Catch Fish with
For anyone unfamiliar with the site always check the FRESHWATER, SALTWATER and TACK-TICS pages. The Saltwater page now extends back as a record of over several years of (mostly) sea fishing and may be a useful guide as to when to fish. The Freshwater stuff is also up to date now. I keep adding to both. These pages are effectively my diary and the latest will usually be about fishing in the previous day or two. As you see I also add the odd piece from my friends and correspondents if I've not been doing much. The Tactics pages which are chiefly 'how I do it' plus a bit of science are also updated regularly and (I think) worth a read (the earlier ones are mostly tackle and 'how to do it' stuff).
One for me.
Nigel and I went to check out the first spring tide of the series this week. I arrived about an hour before high water and as I walked along the shore I passed two other pairs of anglers who were already in action with spinning rods but no one had caught anything yet. I knew that there would be huge weed middens further along the beach and that my pal would have sussed where to go so I kept on trudging. Even though there was a bit of a breeze and I was only wearing a T shirt and a thin jumper, by the time I reached Nigel I was sweating profusely. It was a relief to lay the bag and the spinning rod on the rocks and venture down to the water's edge. Already the mullet were gathering and both of us were armed with maggot flies and rarin' to go.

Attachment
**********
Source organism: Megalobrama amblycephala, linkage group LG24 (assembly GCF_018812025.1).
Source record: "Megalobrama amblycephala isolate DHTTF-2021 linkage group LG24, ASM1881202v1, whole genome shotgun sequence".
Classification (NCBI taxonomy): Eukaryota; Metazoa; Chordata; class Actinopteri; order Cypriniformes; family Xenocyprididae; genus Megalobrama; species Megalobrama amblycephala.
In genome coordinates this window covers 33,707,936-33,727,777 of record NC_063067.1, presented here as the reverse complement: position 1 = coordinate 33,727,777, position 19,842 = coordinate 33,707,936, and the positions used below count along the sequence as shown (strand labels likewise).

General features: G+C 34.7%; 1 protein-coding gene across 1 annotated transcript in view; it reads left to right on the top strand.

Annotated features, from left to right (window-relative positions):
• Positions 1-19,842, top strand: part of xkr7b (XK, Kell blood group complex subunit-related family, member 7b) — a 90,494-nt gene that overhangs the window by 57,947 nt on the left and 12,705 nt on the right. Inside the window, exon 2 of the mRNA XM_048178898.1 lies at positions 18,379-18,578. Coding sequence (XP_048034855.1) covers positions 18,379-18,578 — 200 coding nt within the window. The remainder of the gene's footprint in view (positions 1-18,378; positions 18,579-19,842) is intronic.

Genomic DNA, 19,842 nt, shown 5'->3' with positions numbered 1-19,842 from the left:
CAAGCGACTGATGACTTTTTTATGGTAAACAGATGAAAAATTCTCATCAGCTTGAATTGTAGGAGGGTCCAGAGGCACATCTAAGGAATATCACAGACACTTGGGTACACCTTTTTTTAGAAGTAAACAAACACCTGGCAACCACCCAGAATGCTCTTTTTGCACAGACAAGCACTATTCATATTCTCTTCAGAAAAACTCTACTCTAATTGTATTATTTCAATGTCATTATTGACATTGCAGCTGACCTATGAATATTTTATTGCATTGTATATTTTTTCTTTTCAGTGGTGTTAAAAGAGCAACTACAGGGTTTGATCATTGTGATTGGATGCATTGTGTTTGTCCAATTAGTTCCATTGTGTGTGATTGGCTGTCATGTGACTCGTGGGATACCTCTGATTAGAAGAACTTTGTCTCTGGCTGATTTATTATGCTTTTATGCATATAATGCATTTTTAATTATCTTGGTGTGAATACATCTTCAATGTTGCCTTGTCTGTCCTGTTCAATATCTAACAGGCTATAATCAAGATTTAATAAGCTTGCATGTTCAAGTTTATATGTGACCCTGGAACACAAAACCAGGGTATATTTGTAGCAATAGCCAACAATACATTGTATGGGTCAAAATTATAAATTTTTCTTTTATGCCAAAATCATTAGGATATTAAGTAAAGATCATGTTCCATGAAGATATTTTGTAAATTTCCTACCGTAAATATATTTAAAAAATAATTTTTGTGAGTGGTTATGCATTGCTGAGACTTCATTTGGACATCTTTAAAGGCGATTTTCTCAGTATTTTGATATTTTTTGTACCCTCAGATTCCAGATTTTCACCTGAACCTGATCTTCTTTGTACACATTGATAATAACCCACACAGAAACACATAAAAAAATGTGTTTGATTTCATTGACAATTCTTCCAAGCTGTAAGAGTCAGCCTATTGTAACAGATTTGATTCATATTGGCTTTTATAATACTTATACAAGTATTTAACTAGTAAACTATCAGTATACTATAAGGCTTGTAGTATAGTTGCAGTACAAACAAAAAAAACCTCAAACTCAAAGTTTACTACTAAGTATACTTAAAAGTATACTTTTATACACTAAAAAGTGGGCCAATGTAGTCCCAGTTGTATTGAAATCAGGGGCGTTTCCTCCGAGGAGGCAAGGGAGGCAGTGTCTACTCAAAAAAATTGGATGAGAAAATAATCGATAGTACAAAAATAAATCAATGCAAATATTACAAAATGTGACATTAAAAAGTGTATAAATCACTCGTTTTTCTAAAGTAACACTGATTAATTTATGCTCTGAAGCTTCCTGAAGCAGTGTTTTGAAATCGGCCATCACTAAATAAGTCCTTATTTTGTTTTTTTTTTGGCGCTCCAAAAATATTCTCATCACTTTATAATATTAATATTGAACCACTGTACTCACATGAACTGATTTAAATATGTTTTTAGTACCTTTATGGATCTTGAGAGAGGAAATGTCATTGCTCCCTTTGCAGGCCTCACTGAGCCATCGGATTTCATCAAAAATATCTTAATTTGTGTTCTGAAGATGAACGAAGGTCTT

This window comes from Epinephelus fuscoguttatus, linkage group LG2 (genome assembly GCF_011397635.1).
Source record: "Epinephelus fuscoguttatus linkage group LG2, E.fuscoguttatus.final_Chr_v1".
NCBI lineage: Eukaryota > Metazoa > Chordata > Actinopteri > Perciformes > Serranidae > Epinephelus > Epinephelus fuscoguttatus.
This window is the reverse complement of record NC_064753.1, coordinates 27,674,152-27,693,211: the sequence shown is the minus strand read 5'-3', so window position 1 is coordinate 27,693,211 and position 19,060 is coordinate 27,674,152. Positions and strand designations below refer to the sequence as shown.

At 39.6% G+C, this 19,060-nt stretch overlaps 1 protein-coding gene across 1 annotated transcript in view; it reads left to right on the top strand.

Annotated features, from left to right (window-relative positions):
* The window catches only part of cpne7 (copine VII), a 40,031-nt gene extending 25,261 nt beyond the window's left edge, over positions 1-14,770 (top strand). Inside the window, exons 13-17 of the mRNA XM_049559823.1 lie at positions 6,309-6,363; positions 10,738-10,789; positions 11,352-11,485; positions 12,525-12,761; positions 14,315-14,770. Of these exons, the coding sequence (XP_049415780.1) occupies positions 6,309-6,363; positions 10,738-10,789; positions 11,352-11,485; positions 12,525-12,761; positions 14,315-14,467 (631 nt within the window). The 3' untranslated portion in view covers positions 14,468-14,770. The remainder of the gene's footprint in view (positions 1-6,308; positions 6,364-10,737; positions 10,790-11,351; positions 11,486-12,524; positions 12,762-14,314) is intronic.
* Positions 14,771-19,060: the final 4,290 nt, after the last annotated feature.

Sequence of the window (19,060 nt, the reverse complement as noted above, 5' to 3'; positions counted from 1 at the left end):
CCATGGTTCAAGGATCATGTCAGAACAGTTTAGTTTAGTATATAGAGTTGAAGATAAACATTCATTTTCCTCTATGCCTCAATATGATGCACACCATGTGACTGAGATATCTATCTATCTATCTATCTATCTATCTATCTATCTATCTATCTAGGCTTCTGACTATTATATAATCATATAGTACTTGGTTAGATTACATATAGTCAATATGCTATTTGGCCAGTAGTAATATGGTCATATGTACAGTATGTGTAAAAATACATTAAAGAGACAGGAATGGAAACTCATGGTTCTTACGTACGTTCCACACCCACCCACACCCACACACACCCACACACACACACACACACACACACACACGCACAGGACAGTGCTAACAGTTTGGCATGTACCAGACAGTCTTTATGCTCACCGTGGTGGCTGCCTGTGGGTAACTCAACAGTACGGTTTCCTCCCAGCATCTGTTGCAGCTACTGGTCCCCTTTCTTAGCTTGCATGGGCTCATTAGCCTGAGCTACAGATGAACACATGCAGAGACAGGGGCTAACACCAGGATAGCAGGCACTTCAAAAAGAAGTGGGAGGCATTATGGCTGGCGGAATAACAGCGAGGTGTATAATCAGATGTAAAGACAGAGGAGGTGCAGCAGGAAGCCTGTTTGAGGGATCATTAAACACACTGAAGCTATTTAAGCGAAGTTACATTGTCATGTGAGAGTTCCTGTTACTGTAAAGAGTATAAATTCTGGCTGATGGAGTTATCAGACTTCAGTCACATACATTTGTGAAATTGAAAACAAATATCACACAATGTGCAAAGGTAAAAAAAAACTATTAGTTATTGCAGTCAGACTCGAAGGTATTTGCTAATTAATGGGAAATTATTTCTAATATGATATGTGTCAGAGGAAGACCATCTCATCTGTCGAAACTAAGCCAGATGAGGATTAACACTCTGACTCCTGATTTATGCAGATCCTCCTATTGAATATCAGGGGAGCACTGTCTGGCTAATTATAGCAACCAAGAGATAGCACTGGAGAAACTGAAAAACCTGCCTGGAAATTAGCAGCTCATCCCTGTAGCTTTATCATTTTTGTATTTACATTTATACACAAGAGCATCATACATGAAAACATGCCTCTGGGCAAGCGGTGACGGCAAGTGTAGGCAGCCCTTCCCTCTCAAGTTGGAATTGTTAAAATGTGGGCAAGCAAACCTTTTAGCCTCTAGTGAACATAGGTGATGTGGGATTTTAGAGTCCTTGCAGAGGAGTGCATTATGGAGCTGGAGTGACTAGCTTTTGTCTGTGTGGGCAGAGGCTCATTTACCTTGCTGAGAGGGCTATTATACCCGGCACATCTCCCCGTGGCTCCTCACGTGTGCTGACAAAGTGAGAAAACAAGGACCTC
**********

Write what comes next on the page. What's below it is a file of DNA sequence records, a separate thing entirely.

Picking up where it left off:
Despite the large numbers of fish, both mullet and bass, surface feeding they were not easy to tempt. After about fifteen minutes I hit a big mullet but after one screaming run it came unstuck. Bugger! Or words to that effect. we continued to cast our flies to the fish but it was hard to get a bite of any sort. Perhaps ten minutes later I hit another large mullet but again it tore out to sea before unhooking itself. Frustrating or what! It was just after high water when, having a little difficulty baiting up, I realised that the point had gone from the hook of my maggot fly. The fish were still there but Nigel was having no better luck than me so I decided to try and catch a bass and picked up the spinning rod.
The first cast with my weighted Redgill was encouraging - a couple of plucks. Was it going to be one of those evenings when small schoolies kept tugging at the tail of the lure and failing to hook themselves? I hoped not. The bites had been close in so I assumed that the bass were in the same band of water as the surface feeding mullet and kept flogging away close in. Suddenly the rod bowed over and there was a big splash that put the wind up the mullet shoal. I was in. Please don't come off! I thought as the fish made the clutch scream. I need not have worried because it was well hooked and before long I was able to slide it ashore through the boulders. As I began to pack in for the walk back, Nigel, still fishless, switched to a little Delta eel on his fly rod and, although the fish had thinned out, soon had a schoolie on the fly. All in all it could have been worse. When I walked back the other anglers had already left - presumably fishless.
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